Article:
Take each of these doses with about a glass of water, as the cells absorb water when they store the creatine. Excess creatine, as said above, is also flushed out of your body via your urine, which means you may lose more liquid on top of that. When you supplement creatine and drink too little water you may end up with medical conditions like dehydration and compartment syndrome.
One study found that when creatine was taken together with some simple carbohydrates, the absorption rates improved. If you want to follow this, you may want to add a bit of table sugar to the glass of water you have your creatine dose with.
What Can You Expect?
Creatine is no anabolic steroid and you should have your expectations in check. It simply gives your muscles a slightly bigger energy reserve, letting them perform on a high level for a bit longer. In practical application this means that when last week you did benchpresses for three sets, and managed 10, 8 and 7 repetitions on each, then this week you may be able to do 11, 9 and 8, while without creatine it may just have been one or two more repetitions.
Creatine Monohydrate Or What?
The most common form of creatine supplement you will find on the market is “creatine monohydrate”, but some companies sell what they call “creatine ethyl ester”, claiming it has a better absorption rate than creatine monohydrate.
However, no peer-reviewed studies support this claim and in fact one study found that creatine ethyl ester actually does the exact opposite: it breaks down faster, making it less available for usage by your body (Child, R. & Tallon, M.J. (2007). Creatine ethyl ester rapidly degrades to creatinine in stomach acid. International Society of Sports Nutrition 4th Annual Meeting).
Another new creatine product on the market is “creatine hydrochloride”, of which the manufacturer claims it is much more soluble in water than creatine monohydrate, meaning you would need to supplement much less of it. But the only study supporting this was sponsored by said manufacturer.
Finally, these days you also are sold creatine supplements in liquid form, to make usage more convenient. But Creatine is notoriously unstable in liquids and these might be less effective than the traditional powder. Manufacturers of liquid creatine claim they have the stability problems under control, but I have my doubts.
Creatine and Caffeine
One study tried to find out if using creatine together with caffeine, another substance that can enhance performance, would benefit both. It actually found the opposite: the caffeine limited the effectiveness of the creatine. Another study found that there was no interaction at all and we are left with the conclusion that the negative effect may or may not exist.
If you want to make sure, you may want to follow the first study’s advice: Limit your daily caffeine intake to about 200 mg / day. This equals about two cups of brewed coffee or six cans of Coca Cola.
Numerous supplement companies sell creatine products, but the vast majority of them don’t manufacture the raw creatine they use themselves. In fact, there are to my knowledge only four plants in the world where producing creatine: three of them in China, one in Germany.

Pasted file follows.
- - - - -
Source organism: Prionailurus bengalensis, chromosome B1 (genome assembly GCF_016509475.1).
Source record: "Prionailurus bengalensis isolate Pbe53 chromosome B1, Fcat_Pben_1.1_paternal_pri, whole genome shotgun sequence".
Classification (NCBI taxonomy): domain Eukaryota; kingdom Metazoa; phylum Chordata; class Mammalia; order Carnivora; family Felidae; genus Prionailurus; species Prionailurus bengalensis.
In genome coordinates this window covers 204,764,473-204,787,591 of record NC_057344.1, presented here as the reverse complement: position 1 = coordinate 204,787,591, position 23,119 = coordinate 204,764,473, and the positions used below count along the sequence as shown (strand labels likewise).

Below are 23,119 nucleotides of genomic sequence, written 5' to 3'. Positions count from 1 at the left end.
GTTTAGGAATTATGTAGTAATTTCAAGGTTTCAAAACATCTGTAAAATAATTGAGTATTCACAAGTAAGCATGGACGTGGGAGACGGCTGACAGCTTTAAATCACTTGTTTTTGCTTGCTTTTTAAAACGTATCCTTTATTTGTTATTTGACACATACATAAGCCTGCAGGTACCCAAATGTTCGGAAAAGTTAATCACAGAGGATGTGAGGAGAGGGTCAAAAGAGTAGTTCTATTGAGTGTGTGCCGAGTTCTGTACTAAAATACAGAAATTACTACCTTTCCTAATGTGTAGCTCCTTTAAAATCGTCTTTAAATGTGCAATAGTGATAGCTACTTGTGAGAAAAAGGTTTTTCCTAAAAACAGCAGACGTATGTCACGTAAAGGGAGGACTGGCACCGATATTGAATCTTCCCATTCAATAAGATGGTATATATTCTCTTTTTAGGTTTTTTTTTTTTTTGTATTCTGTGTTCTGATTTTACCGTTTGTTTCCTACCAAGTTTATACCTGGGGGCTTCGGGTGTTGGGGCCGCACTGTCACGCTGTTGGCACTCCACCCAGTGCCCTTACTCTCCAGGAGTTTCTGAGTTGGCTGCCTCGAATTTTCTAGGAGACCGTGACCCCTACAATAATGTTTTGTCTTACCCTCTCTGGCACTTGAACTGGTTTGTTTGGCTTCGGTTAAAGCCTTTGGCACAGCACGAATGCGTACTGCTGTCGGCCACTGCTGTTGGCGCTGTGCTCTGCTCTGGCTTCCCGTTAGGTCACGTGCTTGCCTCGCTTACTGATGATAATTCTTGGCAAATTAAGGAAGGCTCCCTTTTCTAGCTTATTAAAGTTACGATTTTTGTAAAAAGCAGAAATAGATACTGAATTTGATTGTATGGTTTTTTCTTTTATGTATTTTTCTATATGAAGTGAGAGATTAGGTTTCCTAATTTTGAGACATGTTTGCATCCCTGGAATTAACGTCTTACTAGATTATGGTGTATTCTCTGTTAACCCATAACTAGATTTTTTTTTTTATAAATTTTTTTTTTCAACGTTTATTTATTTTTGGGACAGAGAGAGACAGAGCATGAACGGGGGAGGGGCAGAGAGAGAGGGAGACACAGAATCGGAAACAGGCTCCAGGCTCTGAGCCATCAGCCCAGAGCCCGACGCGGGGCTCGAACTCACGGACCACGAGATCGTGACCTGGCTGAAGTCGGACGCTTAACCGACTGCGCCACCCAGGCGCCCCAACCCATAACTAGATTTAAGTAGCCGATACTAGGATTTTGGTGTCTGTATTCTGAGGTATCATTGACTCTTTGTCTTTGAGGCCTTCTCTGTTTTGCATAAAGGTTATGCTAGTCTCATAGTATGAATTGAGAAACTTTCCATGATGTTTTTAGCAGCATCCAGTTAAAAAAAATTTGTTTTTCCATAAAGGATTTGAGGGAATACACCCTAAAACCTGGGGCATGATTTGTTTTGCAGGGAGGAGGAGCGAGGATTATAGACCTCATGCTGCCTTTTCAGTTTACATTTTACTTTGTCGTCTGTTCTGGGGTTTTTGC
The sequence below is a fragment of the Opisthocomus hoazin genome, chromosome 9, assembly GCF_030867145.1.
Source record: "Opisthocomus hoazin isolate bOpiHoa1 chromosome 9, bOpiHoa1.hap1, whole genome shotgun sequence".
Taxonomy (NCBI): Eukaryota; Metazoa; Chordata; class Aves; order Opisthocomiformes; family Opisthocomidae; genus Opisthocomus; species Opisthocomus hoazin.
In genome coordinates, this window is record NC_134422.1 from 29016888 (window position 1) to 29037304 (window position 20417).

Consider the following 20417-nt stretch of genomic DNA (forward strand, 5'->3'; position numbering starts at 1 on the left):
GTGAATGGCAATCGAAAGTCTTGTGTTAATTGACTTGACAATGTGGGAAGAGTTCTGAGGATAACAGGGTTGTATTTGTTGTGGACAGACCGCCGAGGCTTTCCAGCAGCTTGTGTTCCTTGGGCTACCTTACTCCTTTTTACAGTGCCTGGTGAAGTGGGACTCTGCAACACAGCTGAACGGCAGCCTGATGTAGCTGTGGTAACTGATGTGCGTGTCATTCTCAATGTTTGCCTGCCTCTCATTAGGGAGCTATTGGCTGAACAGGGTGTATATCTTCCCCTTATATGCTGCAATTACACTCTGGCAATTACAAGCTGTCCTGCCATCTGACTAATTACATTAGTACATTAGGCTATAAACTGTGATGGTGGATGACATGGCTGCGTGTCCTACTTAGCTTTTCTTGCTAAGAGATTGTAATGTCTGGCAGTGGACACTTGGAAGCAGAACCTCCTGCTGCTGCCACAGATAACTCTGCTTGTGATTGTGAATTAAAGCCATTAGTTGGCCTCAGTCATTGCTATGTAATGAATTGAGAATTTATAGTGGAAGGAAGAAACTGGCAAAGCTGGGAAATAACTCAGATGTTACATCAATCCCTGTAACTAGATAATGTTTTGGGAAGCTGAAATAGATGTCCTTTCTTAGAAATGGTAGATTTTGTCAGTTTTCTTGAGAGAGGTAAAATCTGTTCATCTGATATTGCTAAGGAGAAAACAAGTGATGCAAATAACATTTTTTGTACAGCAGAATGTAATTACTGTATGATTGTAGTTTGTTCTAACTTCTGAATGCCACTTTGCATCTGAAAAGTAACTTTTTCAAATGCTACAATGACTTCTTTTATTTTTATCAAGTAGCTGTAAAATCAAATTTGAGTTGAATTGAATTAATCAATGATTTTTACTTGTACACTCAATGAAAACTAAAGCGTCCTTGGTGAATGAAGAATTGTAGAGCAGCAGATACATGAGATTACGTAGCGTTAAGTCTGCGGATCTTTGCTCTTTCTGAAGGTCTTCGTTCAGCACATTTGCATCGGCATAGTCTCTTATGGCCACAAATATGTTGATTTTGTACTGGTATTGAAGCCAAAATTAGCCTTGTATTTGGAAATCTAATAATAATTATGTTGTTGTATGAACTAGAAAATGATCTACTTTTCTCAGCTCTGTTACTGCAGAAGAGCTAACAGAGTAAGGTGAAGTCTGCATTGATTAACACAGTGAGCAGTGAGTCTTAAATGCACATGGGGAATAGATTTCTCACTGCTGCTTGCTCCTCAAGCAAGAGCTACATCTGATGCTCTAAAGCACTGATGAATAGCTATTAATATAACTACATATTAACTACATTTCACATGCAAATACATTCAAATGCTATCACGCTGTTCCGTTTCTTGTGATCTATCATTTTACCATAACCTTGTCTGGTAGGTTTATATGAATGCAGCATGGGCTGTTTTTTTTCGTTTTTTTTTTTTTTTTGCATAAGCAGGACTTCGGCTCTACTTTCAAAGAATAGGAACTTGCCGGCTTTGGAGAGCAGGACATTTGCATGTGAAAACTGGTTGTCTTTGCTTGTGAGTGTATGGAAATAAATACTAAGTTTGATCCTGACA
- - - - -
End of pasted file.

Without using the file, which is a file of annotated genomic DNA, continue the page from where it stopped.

Without wanting to cause ill feelings to my Chinese readers, I still have to mention that the country has a bad reputation when it comes to nutritional products. It was just a couple of years ago that Chinese infants died from a milk powder laced with a toxin.
It may therefore be just my prejudice, but if you want to use creatine, I’d say use the one made in Germany, where the standards are high and controls are tight.
The German powder comes from by AlzChem Trostberg GmbH and to distinguish their creatine from others, they established a registered trademark for it under the moniker “Creapure”. This means that no supplement manufacturer can state using Creapure creatine in their products if that isn’t so.
Supplements made with Creapure creatine are more expensive however, and you may have to weigh if your ease of mind is more important to you than saving money.
Creatine And Health Risks
Many studies conclude that supplementing creatine causes little risk, but as “little risk” doesn’t mean “no risk” let us also mention who should be careful with using creatine supplements.
The one side effect most people starting to use creatine experience, is an increased body weight, which is due to the heightened water retention we already talked about.
This also means that when you use creatine with too little liquid, it may result in the aforementioned dehydration and compartment syndrome, as well as in muscle cramps and tears, especially when people after starting to use creatine have unrealistic expectations and attempt to double their fitness efforts.
Creatine’s influence on the body’s liquid household of course also influences how often you have to urinate, which may result in a problem for people with kidney disease. If you are among these, then you may want to avoid creatine supplements, as they would mean more stress for your kidneys.
Something similar goes for people with liver problems: there are at least some indications that creatine may alter liver function and if your liver is among those with a bad medical history, you should at least use caution.
In general, the same goes for creatine as for using any other supplement: Apply common sense. Research what you are doing and talk with and get a checkup by your doctor, to make sure there are no yet undetected conditions that may badly affect your health if you start using a supplement.
If at any point of using a supplement you think you are experiencing side effects that may come from the supplement, stop using it and investigate.
Questions, Comments, Experiences?
If you have further questions on how to use creatine or if you feel I left something out, fire away! I’d also be very interested to hear about your personal experiences with creatine.
Many thanks go to Uglok, a London-based biochemist, who provided a lot of the background research that has gone into this article.